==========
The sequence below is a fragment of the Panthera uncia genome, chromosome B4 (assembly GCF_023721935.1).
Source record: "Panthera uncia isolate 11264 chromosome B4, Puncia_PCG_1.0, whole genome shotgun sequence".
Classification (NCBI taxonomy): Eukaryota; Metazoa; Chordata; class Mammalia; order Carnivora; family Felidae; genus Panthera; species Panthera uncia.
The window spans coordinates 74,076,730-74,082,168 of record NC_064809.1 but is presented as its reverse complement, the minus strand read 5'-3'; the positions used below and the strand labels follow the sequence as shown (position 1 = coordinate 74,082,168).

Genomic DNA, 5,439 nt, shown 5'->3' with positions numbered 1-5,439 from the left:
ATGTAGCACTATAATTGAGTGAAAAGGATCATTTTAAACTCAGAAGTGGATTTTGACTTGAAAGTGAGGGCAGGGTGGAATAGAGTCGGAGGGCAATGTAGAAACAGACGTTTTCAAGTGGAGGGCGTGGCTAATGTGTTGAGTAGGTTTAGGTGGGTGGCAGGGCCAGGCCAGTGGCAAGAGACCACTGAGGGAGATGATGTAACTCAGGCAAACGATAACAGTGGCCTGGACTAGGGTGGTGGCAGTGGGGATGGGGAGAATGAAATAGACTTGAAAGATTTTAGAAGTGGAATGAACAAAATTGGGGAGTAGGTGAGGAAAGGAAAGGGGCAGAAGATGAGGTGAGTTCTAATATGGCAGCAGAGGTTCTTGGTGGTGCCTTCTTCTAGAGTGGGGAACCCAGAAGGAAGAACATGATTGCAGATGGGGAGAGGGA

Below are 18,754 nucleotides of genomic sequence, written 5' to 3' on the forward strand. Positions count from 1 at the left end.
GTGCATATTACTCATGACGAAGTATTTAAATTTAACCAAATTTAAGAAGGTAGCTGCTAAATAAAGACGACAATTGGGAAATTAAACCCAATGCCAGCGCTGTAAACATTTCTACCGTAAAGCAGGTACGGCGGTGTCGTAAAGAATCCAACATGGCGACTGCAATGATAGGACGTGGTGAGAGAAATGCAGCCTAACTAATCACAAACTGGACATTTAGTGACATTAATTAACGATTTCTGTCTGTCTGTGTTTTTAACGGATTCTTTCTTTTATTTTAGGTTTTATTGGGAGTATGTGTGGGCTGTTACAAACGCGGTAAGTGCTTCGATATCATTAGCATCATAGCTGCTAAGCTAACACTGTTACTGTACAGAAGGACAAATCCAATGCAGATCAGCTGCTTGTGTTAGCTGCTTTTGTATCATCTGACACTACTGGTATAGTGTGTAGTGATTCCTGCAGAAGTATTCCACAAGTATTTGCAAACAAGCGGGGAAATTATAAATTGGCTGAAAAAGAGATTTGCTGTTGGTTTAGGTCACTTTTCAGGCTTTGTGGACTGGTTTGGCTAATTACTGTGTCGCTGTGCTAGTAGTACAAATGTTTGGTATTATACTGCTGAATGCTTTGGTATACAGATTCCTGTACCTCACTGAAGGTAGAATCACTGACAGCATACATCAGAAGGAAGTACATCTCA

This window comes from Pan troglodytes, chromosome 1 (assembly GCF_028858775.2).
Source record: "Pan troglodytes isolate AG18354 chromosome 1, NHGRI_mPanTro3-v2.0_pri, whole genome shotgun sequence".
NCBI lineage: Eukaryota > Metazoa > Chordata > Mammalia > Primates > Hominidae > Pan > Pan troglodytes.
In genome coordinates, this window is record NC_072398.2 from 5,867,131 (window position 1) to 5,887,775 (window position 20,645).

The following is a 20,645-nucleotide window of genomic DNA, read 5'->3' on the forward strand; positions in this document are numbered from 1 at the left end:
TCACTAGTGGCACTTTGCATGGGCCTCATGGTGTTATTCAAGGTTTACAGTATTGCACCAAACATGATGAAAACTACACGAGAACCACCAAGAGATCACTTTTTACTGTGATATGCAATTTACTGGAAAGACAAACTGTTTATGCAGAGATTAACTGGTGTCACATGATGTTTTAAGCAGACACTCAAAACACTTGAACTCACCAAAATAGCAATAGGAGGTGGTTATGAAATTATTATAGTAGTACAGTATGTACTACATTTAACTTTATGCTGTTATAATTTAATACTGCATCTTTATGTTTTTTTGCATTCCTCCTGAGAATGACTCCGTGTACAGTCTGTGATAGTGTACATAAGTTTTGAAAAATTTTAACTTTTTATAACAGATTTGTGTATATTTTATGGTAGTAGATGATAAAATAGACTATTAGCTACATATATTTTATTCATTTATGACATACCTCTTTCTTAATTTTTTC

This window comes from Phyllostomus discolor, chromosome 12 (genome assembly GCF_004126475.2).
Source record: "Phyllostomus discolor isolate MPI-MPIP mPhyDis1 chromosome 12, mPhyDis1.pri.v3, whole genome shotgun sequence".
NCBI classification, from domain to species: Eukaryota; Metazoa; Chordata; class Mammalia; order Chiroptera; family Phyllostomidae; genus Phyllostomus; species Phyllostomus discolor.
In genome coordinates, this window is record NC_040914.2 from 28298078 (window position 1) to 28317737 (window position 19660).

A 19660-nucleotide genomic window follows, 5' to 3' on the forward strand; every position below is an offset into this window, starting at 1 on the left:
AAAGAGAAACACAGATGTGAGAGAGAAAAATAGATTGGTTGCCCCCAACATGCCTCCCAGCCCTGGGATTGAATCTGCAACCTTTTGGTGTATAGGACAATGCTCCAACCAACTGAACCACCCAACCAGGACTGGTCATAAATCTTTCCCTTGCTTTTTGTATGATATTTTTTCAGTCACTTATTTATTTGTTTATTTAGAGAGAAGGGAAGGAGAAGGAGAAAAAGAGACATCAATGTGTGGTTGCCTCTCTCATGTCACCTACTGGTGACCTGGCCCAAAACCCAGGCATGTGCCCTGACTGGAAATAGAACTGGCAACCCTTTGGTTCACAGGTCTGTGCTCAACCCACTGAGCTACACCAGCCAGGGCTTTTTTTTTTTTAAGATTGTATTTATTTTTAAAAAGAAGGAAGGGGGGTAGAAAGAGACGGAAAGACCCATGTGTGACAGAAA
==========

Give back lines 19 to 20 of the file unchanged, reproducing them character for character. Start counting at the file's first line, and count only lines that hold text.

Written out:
A 19660-nucleotide genomic window follows, 5' to 3' on the forward strand; every position below is an offset into this window, starting at 1 on the left:
AAAGAGAAACACAGATGTGAGAGAGAAAAATAGATTGGTTGCCCCCAACATGCCTCCCAGCCCTGGGATTGAATCTGCAACCTTTTGGTGTATAGGACAATGCTCCAACCAACTGAACCACCCAACCAGGACTGGTCATAAATCTTTCCCTTGCTTTTTGTATGATATTTTTTCAGTCACTTATTTATTTGTTTATTTAGAGAGAAGGGAAGGAGAAGGAGAAAAAGAGACATCAATGTGTGGTTGCCTCTCTCATGTCACCTACTGGTGACCTGGCCCAAAACCCAGGCATGTGCCCTGACTGGAAATAGAACTGGCAACCCTTTGGTTCACAGGTCTGTGCTCAACCCACTGAGCTACACCAGCCAGGGCTTTTTTTTTTTTAAGATTGTATTTATTTTTAAAAAGAAGGAAGGGGGGTAGAAAGAGACGGAAAGACCCATGTGTGACAGAAA